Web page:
I once stopped in the Acadia Parish town of Rayne to get gas and grab a bite, and I was quickly distracted by something, well, quirky –– a giant metallic statue of a frog wearing a top hat and coattails and saluting an otherwise unremarkable road. Upon further inspection, I learned about Rayne’s unofficial mascot.
The town, which claims fewer than 10,000 people, is called the Frog Capital of the World and features a series of frog-centric murals splashed throughout downtown that pay tribute to the four-legged icons. Rayne’s main attraction, however, is the annual festival dedicated to its favorite amphibian.
The Rayne Frog Festival, scheduled for Nov. 11 to 14 this year, features carnival rides; more than 60 arts
and crafts booths; country and zydeco music; a parade; and, quirkiest of all, frog-racing and -jumping contests that would make Mark Twain proud.
To participate in a race, the frog must be at least 4 inches from nose to tail and must be either a bullfrog, toad or spring frog. Additionally, every frog must have a name “to avoid frog-calling confusion.” One stipulation forbids contestants from feeding frogs Tabasco, a tactic to make them jump farther and faster.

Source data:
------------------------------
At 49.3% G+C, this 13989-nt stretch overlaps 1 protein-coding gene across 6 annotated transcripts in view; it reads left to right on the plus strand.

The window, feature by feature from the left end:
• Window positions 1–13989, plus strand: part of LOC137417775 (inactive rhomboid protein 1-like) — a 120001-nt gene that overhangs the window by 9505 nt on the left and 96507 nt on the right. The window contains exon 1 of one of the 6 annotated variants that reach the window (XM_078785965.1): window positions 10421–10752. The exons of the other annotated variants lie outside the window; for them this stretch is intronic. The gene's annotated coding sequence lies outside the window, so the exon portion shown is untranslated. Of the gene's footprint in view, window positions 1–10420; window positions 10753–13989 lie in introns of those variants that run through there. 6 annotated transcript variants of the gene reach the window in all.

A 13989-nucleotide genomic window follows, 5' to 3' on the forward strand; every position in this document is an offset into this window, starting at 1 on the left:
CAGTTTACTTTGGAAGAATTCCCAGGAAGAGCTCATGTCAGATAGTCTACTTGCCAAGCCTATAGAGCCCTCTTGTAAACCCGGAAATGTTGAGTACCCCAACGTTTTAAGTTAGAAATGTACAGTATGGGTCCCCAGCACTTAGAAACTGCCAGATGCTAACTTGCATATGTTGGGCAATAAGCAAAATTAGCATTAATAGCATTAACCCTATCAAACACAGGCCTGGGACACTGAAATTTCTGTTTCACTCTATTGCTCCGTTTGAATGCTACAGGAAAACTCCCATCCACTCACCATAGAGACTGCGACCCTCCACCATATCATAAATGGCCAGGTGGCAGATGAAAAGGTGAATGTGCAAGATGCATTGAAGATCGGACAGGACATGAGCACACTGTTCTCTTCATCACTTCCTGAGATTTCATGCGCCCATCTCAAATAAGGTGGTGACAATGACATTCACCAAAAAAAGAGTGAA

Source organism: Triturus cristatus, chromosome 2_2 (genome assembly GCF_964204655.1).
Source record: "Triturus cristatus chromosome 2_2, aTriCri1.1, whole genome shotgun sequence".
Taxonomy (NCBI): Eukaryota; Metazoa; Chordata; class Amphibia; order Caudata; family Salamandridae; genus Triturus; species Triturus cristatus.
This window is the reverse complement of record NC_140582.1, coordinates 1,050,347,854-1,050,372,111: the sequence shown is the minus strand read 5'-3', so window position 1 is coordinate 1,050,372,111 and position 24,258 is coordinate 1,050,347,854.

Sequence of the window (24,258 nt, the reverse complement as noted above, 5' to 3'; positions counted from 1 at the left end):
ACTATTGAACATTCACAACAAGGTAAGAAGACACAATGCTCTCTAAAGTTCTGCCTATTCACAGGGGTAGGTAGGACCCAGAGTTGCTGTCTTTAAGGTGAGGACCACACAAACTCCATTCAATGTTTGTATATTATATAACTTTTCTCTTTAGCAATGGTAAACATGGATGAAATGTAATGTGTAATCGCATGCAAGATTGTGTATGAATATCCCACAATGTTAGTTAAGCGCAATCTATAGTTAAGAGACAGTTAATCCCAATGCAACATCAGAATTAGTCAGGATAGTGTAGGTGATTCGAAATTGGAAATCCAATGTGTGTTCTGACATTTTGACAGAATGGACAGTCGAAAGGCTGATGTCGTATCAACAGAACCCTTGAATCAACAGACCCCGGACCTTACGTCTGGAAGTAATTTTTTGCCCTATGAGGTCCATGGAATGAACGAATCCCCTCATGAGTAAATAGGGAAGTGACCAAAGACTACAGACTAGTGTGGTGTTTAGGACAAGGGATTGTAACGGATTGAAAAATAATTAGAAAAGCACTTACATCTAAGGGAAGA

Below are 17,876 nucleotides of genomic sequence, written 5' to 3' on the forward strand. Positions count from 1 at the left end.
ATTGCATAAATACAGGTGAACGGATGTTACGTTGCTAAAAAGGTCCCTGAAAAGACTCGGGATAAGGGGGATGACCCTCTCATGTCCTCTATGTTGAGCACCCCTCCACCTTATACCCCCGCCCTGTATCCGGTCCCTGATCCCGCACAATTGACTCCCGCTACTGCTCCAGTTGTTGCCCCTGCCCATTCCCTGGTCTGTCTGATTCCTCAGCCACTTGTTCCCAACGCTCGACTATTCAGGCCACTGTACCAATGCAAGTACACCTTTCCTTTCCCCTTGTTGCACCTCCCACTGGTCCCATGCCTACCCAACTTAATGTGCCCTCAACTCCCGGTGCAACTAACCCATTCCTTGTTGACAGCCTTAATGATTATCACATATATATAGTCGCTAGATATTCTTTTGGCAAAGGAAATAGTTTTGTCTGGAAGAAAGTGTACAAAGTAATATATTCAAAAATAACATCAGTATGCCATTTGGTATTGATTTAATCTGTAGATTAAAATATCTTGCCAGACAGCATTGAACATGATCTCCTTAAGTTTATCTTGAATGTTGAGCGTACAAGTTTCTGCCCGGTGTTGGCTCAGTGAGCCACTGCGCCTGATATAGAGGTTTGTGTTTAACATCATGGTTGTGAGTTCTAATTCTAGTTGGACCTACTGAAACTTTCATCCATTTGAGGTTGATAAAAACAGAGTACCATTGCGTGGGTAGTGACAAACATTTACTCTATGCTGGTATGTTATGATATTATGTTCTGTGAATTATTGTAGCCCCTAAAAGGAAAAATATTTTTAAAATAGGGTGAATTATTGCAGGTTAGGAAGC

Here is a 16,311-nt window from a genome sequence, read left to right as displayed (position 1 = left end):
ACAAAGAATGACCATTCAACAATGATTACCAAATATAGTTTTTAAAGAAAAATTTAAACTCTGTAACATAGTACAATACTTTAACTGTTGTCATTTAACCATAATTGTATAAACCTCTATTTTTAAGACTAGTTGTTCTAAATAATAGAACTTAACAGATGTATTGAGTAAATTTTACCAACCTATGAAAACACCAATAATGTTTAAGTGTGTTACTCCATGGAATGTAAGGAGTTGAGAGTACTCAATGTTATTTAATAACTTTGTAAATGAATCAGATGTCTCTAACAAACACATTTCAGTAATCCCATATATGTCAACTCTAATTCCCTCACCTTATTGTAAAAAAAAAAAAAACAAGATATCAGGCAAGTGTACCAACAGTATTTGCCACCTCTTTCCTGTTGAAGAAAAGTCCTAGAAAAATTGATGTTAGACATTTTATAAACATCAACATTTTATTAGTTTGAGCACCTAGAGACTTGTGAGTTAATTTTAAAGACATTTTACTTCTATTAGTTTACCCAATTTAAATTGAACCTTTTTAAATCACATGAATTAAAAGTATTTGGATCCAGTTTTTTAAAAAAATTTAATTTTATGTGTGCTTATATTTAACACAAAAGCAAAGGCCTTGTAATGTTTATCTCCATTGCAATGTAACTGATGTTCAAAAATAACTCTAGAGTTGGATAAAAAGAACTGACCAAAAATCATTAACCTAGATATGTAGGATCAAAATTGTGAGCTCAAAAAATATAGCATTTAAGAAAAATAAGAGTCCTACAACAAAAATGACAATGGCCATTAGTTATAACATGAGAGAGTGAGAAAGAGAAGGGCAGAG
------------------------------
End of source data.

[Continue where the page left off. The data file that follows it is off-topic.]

The Frog Fest also features several pageants, including the Mr. and Miss Tadpole Pageant for ages 6 and younger, the Deb Rayne Frog Festival Pageant for ages 7 to 9, a Junior Queen Pageant for ages 10 to 12, a Teen Queen’s Pageant for ages 13 to 16 and the Miss Queen Pageant for ages 17 to 23.
Bands scheduled to perform at the Rayne Frog Festival include John Conlee, former American Idol finalist Bucky Covington and Jamie Bergeron & The Kickin’ Cajuns. Visit www.raynefrogfestival.com for a complete schedule of events and festival information.